Door Guide Rails & Rollers

Instead of traditional hinges, the doors are supported by ROLLERS rolling along silver powder coated GUIDE RAILS

If one of the tyres on the ROLLERS becomes worn or split then bear in mind that the load is taken mostly by the centre ROLLER.  Check by fully opening the door and watch the ROLLERS rotate as the door starts to close.

Always clean the GUIDE RAILS - do NOT oil/grease them.  Should the paint get wrinkly or worn;  using a flat file and emery paper,  gently rub down the lower running surfaces until they are smooth.   Up to you if you repaint them; I don't myself.

Most problems seem to be with the centre ROLLER.  I've not heard of many problems with the lower ROLLER - but with the door open you might grovel on the floor and look upwards to see if the lower GUIDE RAIL is clean and clear of obstructions.

Unless you have too many, be careful with fingers at all times and make sure you have both remote key fobs in your care so no-one else can "help" by moving the doors whilst your fingers are in there.

This is the hinge assembly that runs on the centre (middle) GUIDE RAIL; the larger ROLLER takes more than half of the load of the heavy door.

The lower hinge assembly transmits the movement of the open/close motor-driven cables to the door.

The upper guide locates the top of the door.

I oiled the ROLLER axles on one car and the vital large ROLLER and the paint on the GUIDE RAIL running surfaces failed on both sides about two years later.  Possibly some oil did stray onto the roller and guide surfaces though I thought I had cleaned them off.

The other two cars I haven't oiled and they go on-and-on and the one shown has 92,000 plus miles.  So the recommendation has to be - Do not oil the ROLLERS or the GUIDE RAILS.

Worth repeating - clean off any surplus oil and dirt from the GUIDE RAILS as any oil or grease will attract dust and probably attack the guide wheels and the paint on the GUIDE RAILS.

.  .  .  .  unless you want your ROLLERS to look like this: .  .  .  (a rare occurrence)

this was a ROLLER that ran in the lower GUIDE RAIL (not mine!).  Possibly the bearing had seized as this ROLLER is very low down and may have got wet over the years.

Changing the Middle ROLLER assembly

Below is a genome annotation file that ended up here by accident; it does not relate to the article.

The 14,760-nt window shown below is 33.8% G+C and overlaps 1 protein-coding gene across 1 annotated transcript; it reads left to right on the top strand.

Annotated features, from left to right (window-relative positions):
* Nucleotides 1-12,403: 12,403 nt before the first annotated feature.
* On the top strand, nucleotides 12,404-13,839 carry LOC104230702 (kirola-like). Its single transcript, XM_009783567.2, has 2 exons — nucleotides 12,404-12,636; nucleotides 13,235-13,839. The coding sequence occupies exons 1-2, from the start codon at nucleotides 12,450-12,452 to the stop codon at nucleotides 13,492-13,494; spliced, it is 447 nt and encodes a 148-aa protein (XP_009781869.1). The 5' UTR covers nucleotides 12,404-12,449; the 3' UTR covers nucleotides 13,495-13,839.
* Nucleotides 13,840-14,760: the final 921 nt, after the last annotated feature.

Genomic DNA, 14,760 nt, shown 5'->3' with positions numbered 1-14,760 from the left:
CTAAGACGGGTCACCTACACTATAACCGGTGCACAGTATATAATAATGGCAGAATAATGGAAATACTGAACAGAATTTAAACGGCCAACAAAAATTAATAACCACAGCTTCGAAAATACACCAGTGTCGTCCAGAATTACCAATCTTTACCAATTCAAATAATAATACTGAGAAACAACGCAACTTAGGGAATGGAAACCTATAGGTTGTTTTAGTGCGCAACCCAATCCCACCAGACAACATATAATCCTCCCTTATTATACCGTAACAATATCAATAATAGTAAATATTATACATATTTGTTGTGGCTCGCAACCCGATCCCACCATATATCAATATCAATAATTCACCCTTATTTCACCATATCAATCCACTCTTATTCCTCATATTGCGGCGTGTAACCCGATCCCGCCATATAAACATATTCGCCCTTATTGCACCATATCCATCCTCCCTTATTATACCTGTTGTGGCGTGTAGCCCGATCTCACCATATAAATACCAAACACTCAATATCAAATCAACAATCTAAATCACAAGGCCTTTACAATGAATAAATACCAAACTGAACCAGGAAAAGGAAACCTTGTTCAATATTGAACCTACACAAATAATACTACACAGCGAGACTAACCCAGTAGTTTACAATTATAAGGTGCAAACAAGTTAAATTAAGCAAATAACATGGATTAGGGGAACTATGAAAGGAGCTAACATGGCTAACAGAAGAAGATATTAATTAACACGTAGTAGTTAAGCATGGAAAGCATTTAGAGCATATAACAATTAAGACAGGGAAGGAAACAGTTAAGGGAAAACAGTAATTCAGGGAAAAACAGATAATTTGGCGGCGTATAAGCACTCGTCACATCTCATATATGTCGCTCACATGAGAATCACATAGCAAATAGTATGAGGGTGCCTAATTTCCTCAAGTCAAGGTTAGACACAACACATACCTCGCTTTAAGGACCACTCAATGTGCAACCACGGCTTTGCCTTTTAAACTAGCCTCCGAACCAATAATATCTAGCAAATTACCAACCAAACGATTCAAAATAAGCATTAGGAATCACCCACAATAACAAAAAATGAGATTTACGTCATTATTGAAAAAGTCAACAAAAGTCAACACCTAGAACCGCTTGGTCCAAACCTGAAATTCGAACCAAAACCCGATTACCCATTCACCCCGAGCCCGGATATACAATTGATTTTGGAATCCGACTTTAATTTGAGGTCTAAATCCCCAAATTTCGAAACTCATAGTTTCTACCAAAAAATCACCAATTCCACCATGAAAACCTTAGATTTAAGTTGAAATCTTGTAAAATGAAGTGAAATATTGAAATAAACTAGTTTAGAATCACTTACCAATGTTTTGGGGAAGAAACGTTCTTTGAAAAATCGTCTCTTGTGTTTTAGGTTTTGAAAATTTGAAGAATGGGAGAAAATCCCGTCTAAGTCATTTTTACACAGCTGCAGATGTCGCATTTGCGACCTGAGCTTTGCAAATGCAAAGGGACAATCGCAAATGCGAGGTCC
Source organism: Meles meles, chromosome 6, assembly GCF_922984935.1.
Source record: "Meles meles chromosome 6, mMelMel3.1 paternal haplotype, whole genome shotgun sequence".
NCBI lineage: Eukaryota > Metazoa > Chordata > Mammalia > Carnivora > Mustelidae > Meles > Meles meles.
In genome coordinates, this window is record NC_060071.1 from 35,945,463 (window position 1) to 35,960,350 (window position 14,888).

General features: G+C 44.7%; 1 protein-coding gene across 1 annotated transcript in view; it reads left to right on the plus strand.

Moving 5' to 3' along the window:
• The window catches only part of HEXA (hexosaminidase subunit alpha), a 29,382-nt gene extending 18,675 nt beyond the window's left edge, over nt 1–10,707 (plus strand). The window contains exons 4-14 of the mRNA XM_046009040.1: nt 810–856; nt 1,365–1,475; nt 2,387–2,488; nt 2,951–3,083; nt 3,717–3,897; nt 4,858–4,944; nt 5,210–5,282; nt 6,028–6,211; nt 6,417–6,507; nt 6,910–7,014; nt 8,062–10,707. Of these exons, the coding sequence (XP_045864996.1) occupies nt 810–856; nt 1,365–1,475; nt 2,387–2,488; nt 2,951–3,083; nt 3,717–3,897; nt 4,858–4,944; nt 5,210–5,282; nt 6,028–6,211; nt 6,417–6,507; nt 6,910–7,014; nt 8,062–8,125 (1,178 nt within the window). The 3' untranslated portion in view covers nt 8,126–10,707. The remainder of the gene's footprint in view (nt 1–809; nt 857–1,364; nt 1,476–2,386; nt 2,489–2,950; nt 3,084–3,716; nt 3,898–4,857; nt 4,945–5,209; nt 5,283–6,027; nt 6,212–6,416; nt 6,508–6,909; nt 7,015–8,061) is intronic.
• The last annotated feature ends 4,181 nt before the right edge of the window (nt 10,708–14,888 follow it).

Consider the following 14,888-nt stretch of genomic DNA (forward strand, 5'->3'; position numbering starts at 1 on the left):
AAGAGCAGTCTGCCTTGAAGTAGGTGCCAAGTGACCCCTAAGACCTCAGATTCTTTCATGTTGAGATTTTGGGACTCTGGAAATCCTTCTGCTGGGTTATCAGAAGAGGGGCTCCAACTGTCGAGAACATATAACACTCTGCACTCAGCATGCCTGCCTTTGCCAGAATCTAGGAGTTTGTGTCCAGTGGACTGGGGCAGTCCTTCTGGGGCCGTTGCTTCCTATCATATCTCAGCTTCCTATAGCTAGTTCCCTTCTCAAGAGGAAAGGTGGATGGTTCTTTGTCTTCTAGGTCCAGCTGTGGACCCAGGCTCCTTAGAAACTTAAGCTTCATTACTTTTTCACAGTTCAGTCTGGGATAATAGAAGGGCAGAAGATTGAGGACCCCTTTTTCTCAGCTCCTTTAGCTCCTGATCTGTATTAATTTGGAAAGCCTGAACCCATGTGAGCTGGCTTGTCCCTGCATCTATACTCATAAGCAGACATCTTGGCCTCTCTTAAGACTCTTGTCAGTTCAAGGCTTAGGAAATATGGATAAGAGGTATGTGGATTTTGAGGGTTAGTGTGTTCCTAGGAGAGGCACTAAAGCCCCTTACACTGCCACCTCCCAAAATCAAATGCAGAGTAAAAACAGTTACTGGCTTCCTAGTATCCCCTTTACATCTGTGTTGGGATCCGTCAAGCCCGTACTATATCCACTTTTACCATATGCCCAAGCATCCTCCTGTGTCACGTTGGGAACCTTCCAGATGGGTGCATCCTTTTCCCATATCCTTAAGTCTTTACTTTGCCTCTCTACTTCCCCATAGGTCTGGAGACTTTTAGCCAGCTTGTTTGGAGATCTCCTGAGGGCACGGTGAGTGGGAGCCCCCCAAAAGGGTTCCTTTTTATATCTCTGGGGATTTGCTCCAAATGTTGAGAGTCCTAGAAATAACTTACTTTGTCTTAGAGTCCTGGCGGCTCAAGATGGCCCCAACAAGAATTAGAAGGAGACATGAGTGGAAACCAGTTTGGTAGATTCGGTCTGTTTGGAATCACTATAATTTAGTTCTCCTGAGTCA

At the moment, (2015) complete new middle hinge assemblies, part numbers 9033S8 (left) and 9033S7 (right) are available from Peugeot for about £78 including VAT each.

Now (2018) these parts have increased in cost to £106 including VAT

both middle door ROLLERS on the green car (50,000 miles) had split their nylon/rubber running surfaces (probably due to me oiling the bearings two years earlier).  The original ROLLER assemblies had a third bolt under the inner door cover so the door covers had to come off as well but the job was fairly straightforward taking about 2½ hours for both.

New middle ROLLER assemblies only use two mounting points so will be much quicker to change next time (!)

remove the corner trim by removing the Torx30 bolt and unclipping as shown

These are the main ROLLER assembly mounting screws; they are Torx30

This is the third T30 bolt (2005/6 models only) which means the door cover has to come off to remove.

Support the door as the central ROLLER you are removing takes the full weight of the door

after removing the three bolts (two on later cars) the hinge pulled out against spring pressure and was easy to slide off the GUIDE RAIL.

I was helped by our Springer puppy - had to tie him up as otherwise some tools appear to move about by themselves :-)

This ROLLER had stopped rotating and just slid - only realised when I took it off that it wasn't a seized bearing but a split running surface.

This ROLLER was still rotating but made a bumping noise as it rotated

 

I found that a roller from one of the Ford Transits fits so it would be possible to replace just the one roller - to save costs and to future-proof the unique part.

However - be aware that the steel of the pivot is very hard so this is not the best way forward.

 The roller is available on ebay: 
Outer Diameter: 25mm; Inner Diameter: 6mm; Width: 8mm
The bearing it is based upon is a 626ZZ

A better solution by Paulo DG (where better = cheaper and easier!)

One trick is to push the tread off a new roller - they are quite tough.  A little gentle heat will help.